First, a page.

Quick Tip – Get More Engagement from Your Followers: Ask Them Questions!

Are you ever disappointed by the lack of engagement from your followers when you post new art to social media, share a blog post, or send out an e-newsletter? If so, you’re not alone. Many artists who know they should be building their outreach with their followers and collectors struggle to do so because they are disappointed by the lack of response from their audience.

You’ve probably experienced this yourself. You excitedly post new artwork on social media, sure that it will generate a flurry of activity and possibly even a sale. Instead, you get a few likes and perhaps a comment or two: “beautiful!”, “nice!” and then nothing.

You might not see as much activity as you would like for many reasons. Your audience size might be too small, for example, or you might not be consistent enough in your outreach. We also know posting to social media isn’t as effective as it used to be if you aren’t spending money to increase your outreach.

All of these factors will impact the effect of your outreach, but I want to suggest a simple step you can take to encourage more interaction with your posts and emails. Have you ever tried ending your client communication with a question?

In addition to your normal post, which might be something like:

“I just completed this painting of a sunset in the Catskills. I love the way the light and colors filtered through the trees.”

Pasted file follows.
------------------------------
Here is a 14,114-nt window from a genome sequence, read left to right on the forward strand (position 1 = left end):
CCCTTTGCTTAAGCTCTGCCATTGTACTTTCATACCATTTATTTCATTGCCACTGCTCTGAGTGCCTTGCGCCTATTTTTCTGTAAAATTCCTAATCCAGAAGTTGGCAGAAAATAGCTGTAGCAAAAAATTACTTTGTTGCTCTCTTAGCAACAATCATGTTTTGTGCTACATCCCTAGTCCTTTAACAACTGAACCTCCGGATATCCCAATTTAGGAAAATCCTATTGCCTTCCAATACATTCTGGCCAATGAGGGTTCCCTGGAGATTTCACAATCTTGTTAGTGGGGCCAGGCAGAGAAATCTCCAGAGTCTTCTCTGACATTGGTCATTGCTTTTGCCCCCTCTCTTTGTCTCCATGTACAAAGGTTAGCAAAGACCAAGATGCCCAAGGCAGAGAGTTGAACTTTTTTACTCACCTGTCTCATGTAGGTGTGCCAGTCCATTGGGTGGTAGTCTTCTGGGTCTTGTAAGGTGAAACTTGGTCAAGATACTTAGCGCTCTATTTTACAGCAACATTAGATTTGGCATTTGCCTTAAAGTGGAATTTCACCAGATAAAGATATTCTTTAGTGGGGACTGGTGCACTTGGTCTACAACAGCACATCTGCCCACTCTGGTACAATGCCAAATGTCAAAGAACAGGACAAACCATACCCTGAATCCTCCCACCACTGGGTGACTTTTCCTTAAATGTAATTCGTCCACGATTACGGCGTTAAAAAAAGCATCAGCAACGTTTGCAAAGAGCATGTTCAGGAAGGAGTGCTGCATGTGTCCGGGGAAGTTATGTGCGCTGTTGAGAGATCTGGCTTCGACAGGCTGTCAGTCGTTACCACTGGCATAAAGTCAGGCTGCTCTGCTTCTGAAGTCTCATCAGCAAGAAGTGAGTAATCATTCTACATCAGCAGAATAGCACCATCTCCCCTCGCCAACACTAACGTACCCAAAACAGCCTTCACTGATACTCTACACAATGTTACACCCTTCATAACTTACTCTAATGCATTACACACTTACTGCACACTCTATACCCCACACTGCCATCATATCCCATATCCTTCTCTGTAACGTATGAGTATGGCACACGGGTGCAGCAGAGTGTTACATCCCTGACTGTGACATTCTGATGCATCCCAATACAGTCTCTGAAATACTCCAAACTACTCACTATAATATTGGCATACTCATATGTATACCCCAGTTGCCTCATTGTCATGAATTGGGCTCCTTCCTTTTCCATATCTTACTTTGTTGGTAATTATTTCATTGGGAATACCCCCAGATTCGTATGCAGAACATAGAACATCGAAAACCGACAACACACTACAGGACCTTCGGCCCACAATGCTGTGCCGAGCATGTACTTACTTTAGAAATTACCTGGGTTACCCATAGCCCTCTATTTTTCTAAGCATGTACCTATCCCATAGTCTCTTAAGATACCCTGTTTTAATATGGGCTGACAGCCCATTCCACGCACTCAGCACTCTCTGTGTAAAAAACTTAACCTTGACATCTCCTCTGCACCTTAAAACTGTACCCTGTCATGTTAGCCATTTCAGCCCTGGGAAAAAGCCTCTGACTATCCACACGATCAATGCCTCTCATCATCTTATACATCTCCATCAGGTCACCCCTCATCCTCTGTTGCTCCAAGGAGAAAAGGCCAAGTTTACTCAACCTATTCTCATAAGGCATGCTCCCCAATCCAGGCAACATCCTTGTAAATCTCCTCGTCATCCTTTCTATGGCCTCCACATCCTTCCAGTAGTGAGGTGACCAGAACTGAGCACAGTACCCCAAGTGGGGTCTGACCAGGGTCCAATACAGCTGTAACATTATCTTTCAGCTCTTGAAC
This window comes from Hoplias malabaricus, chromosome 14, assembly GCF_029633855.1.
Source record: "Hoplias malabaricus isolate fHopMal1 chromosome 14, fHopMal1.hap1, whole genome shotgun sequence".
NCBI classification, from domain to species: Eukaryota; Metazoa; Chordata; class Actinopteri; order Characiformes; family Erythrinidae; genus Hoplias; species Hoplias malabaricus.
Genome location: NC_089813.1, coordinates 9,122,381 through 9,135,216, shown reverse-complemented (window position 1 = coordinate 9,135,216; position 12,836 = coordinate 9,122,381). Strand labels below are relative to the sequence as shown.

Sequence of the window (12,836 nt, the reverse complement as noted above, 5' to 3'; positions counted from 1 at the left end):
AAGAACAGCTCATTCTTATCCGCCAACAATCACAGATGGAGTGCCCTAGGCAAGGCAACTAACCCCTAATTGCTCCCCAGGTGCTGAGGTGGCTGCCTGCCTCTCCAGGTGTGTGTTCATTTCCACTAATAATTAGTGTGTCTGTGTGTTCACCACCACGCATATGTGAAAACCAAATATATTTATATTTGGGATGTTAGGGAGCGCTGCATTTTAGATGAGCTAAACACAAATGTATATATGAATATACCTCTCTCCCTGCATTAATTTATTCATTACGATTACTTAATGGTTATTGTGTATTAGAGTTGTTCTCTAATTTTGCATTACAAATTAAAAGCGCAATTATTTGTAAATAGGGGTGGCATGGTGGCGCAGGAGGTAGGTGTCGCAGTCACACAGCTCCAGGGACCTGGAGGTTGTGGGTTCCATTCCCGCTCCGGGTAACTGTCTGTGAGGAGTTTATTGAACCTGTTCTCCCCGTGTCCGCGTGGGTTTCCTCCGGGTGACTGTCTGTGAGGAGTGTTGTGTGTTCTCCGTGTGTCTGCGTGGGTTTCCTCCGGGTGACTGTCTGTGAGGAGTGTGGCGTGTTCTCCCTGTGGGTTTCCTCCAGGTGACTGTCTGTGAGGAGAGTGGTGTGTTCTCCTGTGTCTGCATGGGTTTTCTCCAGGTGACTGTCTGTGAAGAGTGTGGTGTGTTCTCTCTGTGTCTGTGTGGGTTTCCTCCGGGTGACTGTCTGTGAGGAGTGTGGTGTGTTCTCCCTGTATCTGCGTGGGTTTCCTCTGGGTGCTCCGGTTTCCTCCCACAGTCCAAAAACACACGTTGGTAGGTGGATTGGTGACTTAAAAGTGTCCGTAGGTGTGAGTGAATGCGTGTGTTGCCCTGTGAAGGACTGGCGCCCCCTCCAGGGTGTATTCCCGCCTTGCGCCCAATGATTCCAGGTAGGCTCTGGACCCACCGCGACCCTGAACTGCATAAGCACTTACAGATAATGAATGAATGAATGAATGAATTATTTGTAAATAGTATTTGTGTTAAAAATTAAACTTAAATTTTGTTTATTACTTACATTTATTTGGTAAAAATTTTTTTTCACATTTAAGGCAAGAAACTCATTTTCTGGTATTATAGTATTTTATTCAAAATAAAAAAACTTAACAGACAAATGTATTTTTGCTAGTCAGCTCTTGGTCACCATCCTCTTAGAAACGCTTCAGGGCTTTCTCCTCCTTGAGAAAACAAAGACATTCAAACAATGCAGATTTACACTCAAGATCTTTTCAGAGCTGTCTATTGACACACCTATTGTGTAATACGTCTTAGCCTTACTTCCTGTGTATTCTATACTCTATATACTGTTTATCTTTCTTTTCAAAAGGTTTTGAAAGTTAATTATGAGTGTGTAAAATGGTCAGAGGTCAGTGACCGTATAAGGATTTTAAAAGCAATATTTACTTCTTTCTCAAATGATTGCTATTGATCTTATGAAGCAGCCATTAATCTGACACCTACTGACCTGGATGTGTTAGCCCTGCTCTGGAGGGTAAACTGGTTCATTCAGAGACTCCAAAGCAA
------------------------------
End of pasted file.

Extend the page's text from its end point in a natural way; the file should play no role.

You might add

“What is your favorite place to watch the sunset?”


“Do you have a place in nature that you love to visit?”


“Where do you think I should travel to find my next sunset for a painting?”

You can also use this strategy with your e-newsletters. After sharing your latest blog post, exhibition information, or new work, end with a question to prompt your audience to respond.

Asking questions at the end of your communication provides several benefits, including:

It encourages your audience to interact with you, increasing the likelihood that they will remember you when they are ready to purchase art. On social media, this kind of interaction encourages the algorithms to increase the reach of your post.

  • It shows that you are interested in hearing from your audience and that you value their input.
  • It gives you an opportunity to learn more about your audience and what they are interested in.
  • It can help you generate new ideas for blog posts, artwork, or even exhibitions.
  • It can help build a sense of community around your art.

Not every post or email will lend itself to this technique, and you wouldn’t want to overdo it by ending every communication with a question. However, if you want to increase your audience’s engagement, try ending your posts and emails with a question. It’s a simple strategy that can make a big difference.


Give this tip a try! Share your latest artwork on social media and end your post with an engaging question. Be sure to come back to this post and share the results!

What Else Do you Find Drives Engagement with Your Audience?

What are some other ways you’ve found to encourage engagement from your audience? Do you think asking questions is a good way to build a sense of community around your art? What are some of your favorite questions to ask your audience? Share your experience and questions in the comments below.


About the Author: Jason Horejs

Jason Horejs is the Owner of Xanadu Gallery, author of best selling books "Starving" to Successful & How to Sell Art , publisher of reddotblog.com, and founder of the Art Business Academy. Jason has helped thousands of artists prepare themselves to more effectively market their work, build relationships with galleries and collectors, and turn their artistic passion into a viable business.